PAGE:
Don’t look for SAP to put licensing front and center at Sapphire Now. The whole point of the April news (and talks) is to shift the focus of the Sapphire Now event. I don’t have a problem with that AS LONG AS SAP finds the will and fortitude to press on. With this exception: if SAP doesn’t have some kind of customer licensing panel at Sapphire Now, featuring customers who have worked on this new document model, that will be a big mistake.
I’d like to see ASUG hit on this topic in their keynotes. ASUG’s presentation at our event was informative and strongly worded. ASUG Board Member and customer Ron Gilson did a fine job. Unfortunately, it was the only slide deck of the day that was NDA. ASUG has plenty of resources on this topic for customers, including a licensing resource center; hopefully public comments at the annual conference will add to that.
Zeine spoke openly about trust and the road ahead:
One big concern for SAP is that Zeine has moved on from her current role. She’s been promoted to lead SAP’s digital supply chain management. When I asked her about it, Zeine was quick to emphasize that this has been a team effort, and licensing was hardly the only part of her prior portfolio management job. That may be the case, but Zeine was exceptional at communicating with externals and getting into the fray of difficult conversations. She won’t be easily replaced.
Swann has also been terrific. SAP handed these two a scorching hot potato and they have managed, through some duress and dealing with difficult/opinionated people like, say, the diginomica team, to forge something that may well serve as a bridge to a modern and better SAP.
It’s true that no large enterprise ERP product is priced as purely consumption-based. When I think about the licensing of the future, it should be:
SAP has a chance to press on with all three of these points, turning a self-inflicted PR and trust crisis into a competitive edge. SAP is now providing some of its auditing tools to customers, and sometime in the future – SAP declined to give a timeframe – the consumption dashboard will add another key piece towards these goals.
But I’m going to add another point to this modern pricing list. In the future of enterprise software, charging for data processing in back end systems is going to become a commodity. Charging based on external customer value and outcomes is the final piece of the puzzle.
For now, SAP has to protect the licensing income and not take a loss on the document pricing conversion, but this is a position of diminishing returns. Yes, there is value in data processing. But the real value is partnering with businesses to grab new markets. Take what Swann said about impact of this new plan on SAP’s industry solutions:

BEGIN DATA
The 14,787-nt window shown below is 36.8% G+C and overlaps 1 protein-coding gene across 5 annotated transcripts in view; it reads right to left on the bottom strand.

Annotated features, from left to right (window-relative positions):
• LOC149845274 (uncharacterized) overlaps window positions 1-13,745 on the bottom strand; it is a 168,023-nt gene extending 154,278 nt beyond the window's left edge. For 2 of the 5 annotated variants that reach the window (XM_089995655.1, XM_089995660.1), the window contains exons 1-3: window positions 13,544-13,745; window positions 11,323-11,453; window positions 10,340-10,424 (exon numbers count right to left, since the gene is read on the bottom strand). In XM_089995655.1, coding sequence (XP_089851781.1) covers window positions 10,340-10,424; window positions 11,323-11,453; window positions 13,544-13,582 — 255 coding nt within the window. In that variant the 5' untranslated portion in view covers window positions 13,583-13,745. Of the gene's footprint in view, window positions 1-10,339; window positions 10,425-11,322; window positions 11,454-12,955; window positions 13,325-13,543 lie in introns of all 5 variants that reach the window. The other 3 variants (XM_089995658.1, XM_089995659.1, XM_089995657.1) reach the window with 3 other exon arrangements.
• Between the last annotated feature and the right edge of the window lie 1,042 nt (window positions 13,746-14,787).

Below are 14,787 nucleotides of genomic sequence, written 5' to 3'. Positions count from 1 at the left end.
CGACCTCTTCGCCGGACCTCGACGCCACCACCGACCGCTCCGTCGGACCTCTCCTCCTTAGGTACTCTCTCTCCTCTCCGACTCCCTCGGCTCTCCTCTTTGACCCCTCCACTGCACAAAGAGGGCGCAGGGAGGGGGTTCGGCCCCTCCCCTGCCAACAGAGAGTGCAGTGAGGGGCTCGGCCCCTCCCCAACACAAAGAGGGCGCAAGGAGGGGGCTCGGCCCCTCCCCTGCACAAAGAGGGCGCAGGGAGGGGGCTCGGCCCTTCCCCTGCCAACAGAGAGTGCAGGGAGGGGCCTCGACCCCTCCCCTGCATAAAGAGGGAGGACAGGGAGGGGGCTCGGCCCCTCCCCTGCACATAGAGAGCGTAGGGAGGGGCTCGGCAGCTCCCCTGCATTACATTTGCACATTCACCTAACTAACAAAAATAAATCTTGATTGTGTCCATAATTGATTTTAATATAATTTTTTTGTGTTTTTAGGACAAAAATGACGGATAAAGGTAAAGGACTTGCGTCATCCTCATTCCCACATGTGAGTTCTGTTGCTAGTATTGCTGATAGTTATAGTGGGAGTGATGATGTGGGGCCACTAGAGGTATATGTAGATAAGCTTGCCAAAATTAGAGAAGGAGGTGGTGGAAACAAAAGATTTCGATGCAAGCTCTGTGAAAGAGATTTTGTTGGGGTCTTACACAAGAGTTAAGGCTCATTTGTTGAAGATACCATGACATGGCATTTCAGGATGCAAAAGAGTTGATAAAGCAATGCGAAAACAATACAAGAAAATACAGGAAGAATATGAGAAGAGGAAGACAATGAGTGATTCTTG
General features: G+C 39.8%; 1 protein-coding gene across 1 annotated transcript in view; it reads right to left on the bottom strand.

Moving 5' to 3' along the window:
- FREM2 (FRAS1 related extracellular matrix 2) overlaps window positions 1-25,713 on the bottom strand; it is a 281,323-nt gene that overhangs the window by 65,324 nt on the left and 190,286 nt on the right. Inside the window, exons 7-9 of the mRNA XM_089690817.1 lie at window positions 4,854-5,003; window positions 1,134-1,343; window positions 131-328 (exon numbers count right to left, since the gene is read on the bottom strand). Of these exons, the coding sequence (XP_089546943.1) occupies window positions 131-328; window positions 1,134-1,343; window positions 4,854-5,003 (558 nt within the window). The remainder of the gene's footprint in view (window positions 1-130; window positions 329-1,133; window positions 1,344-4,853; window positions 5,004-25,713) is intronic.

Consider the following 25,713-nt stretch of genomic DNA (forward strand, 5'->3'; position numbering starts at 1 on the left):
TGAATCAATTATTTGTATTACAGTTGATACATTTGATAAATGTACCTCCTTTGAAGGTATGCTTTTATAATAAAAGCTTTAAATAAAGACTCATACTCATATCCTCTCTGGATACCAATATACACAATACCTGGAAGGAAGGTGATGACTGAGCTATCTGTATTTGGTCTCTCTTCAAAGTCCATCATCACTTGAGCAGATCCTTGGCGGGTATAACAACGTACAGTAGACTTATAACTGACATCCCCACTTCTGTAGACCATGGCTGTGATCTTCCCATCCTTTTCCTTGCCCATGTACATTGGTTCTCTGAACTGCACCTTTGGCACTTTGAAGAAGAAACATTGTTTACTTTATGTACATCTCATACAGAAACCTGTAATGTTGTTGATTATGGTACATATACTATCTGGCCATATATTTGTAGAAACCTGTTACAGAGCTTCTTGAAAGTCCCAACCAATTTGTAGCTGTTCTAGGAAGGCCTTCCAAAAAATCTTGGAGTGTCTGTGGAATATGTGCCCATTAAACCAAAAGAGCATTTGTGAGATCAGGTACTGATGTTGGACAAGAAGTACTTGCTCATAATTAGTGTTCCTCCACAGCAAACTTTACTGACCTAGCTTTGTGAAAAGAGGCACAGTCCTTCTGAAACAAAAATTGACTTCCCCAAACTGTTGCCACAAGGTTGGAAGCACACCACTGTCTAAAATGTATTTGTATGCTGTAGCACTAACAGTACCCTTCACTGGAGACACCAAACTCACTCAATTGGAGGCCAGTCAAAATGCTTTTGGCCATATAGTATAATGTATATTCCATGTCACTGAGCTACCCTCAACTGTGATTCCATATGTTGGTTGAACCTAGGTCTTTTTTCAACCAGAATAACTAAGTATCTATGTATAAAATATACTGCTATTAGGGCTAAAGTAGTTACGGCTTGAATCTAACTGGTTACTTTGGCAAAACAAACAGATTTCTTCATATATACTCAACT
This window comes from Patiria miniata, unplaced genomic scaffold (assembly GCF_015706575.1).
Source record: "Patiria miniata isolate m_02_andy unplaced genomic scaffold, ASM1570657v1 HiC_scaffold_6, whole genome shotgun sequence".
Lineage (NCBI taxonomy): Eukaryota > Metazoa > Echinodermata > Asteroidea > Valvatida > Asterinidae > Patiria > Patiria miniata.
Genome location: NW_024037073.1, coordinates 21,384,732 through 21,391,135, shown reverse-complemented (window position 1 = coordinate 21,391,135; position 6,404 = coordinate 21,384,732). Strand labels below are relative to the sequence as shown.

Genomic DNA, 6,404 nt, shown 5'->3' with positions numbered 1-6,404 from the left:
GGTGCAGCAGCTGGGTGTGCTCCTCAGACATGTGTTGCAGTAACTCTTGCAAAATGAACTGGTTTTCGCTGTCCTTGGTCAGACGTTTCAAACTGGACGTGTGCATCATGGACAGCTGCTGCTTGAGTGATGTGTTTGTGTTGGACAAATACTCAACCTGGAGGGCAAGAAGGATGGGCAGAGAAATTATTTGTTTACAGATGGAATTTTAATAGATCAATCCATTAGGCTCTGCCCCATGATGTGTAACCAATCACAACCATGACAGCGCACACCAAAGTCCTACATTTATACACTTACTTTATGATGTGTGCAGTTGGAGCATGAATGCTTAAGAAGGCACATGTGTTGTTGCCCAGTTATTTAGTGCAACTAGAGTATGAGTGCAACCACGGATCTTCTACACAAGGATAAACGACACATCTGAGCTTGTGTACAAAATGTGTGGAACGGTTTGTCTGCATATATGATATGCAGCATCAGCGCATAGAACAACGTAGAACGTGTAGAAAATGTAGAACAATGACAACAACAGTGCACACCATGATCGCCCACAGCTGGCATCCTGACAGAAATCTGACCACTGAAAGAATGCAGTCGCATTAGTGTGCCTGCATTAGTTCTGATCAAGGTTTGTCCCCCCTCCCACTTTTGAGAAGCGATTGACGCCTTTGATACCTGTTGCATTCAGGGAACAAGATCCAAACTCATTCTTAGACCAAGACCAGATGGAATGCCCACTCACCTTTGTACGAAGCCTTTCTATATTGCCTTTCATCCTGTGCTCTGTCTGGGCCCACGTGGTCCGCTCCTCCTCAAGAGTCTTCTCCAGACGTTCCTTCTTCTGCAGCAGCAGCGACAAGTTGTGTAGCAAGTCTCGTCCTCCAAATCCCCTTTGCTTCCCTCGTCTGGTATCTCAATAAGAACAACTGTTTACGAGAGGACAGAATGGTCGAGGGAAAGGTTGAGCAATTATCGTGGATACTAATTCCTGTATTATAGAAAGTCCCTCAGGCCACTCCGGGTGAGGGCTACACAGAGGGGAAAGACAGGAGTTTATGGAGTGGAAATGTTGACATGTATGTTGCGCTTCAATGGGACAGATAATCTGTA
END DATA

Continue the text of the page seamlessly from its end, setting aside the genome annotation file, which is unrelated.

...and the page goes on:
Exactly. Business metrics/outcomes on the one hand, and consumption on the other. Those are the cornerstones of future pricing models. Facilitating transactions is less valuable than helping a company earn those transactions by co-designing and implementing new digital models. I believe customers will feel the same way, and structure their budgets accordingly.
I’m not sure if SAP is completely convinced of the benefits of hitting on this difficult topic relentlessly until it becomes a win. Global issues like security, licensing, GDPR/data privacy are areas where SAP has a strong story. Most vendors shy away from these topics in their public discussions and keynotes; SAP shouldn’t.
SAP is not the only vendor that needs to be more transparent about pressurized sales tactics and audits. I’m not going to name names here, but if you jotted down a list of vendors with “legacy” install bases who are making cloud revenue transitions under the scrutiny of Wall Street, I’ve heard stories about all of them. Josh Greenbaum is researching that now. I look forward to seeing his published work, and how vendors are stepping up – or not.
SAP was upfront that the SAP Cloud Platform doesn’t fit into this pricing picture yet. SAP is working on that, and looking at options. This article is long enough so I’ll leave that hanging. Finally, some
pesky savvy analysts brought up SAP Business One and SAP Business ByDesign, which are now part of the same business unit.
For now, SAP isn’t including either in their indirect access pricing models. We were told this issue has not come up as a widespread problem for either. But those are the kinds of questions you get when you invite a group of analysts/influencers to spend the day with you.